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Queen in all but name: the royal mistress who ruled a controversial king

Barbara Villiers
Peter Lely, Public domain, via Wikimedia Commons

Charles II, the Merry Monarch, had several different mistresses. However, one of these mistresses stands out from the rest for several reasons- Barbara Villiers. John Evelyn pronounced her the “curse of the nation”, and she would hold sway over the Restoration court for decades, exerting huge influence on the king. 

Barbara Villiers was born in St. Margaret’s, Westminster on 27 November 1640 to a Royalist family. Her father was the 2nd Viscount Grandison, and a half-nephew of the infamous 1st Duke of Buckingham (George Villiers, favourite of both James I and Charles I), and her mother was Mary Bayning, an heiress. Barbara and her mother were left with nothing after her father died after sustaining wounds during the First Civil War. The family were staunch Royalists, and would remain so. Every year, Barbara and her family would secretly toast the young Prince Charles on his birthday, 29 May. 

Barbara went to London at fifteen to find more prospects. She was known as a beauty from an incredibly young age and would have been a prized wife for any Royalist, save for the fact that she had no money. On 14 April 1659, she married a prominent Royalist, Roger Palmer. Though they were both Royalists, the similarities ended there.  They sailed for the Hague at the end of 1659, and Barbara almost immediately became Charles’ mistress. 

By August of 1660, the King was so enamoured of Barbara that her husband was made Earl of Castlemaine. The Palmers separated by 1662, as Barbara’s wild life at court and relationship with the King had taken over her life. Barbara had six children – five were acknowledged by Charles as his children, and were ennobled later in their lives. She was also made the Duchess of Cleveland and the Baroness Nonsuch. She even converted to Roman Catholicism for him, though Charles reportedly didn’t care either way.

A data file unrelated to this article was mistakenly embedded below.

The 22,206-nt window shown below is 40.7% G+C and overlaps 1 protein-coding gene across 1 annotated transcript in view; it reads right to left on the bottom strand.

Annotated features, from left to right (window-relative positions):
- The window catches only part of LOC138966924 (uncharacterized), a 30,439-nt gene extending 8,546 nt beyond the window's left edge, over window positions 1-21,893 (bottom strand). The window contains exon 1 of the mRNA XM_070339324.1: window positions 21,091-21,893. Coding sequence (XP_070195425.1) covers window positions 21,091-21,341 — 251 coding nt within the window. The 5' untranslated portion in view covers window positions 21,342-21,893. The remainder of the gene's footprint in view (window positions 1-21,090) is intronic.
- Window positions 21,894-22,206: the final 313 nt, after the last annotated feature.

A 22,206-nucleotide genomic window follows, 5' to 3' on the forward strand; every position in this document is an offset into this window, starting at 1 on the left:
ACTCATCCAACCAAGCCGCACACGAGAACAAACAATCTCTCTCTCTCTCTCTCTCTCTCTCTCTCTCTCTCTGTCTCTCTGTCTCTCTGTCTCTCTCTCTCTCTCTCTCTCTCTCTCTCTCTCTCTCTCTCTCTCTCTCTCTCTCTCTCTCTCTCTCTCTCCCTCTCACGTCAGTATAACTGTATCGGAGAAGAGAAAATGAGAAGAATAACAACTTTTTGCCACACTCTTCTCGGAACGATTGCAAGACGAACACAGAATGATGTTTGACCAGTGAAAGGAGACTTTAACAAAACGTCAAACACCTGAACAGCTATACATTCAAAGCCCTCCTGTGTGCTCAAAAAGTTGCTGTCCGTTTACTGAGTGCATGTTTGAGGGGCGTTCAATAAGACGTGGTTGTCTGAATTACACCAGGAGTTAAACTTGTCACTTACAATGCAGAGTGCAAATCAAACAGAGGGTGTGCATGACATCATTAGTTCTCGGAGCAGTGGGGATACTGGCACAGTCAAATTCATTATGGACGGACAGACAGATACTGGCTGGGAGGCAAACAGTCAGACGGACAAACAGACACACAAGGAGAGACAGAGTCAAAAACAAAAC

Barbara was an extrovert who knew she had significant influence over the King. She accepted money from several different countries in order to help their causes at court, as well as taking money from the Privy Purse repeatedly. She spoke loudly and disparagingly of those she didn’t like, including the King’s ministers. 

With the 1673 Test Act barring Catholics from holding any offices, she lost her court position as a Lady of Bedchamber. By this point, both Charles and Barbara had taken many different lovers. She was officially replaced by Louise de Kéroualle as the King’s favourite mistress, but Charles’ affections were with Nell Gwyn before her. 

Barbara continued to live extravagantly, and had to sell many of the King’s gifts to pay for her lifestyle. She remarried in 1705 to Major-General Robert Fielding, but it turned out that he had married another woman two weeks prior. She died at home of dropsy, on 9 October 1709. Though she fell from the King’s favour, and from court, Sir Peter Lely’s portraits of her are still some of the most popular of the period. 

About author

Historian and blogger at AnHistorianAboutTown.com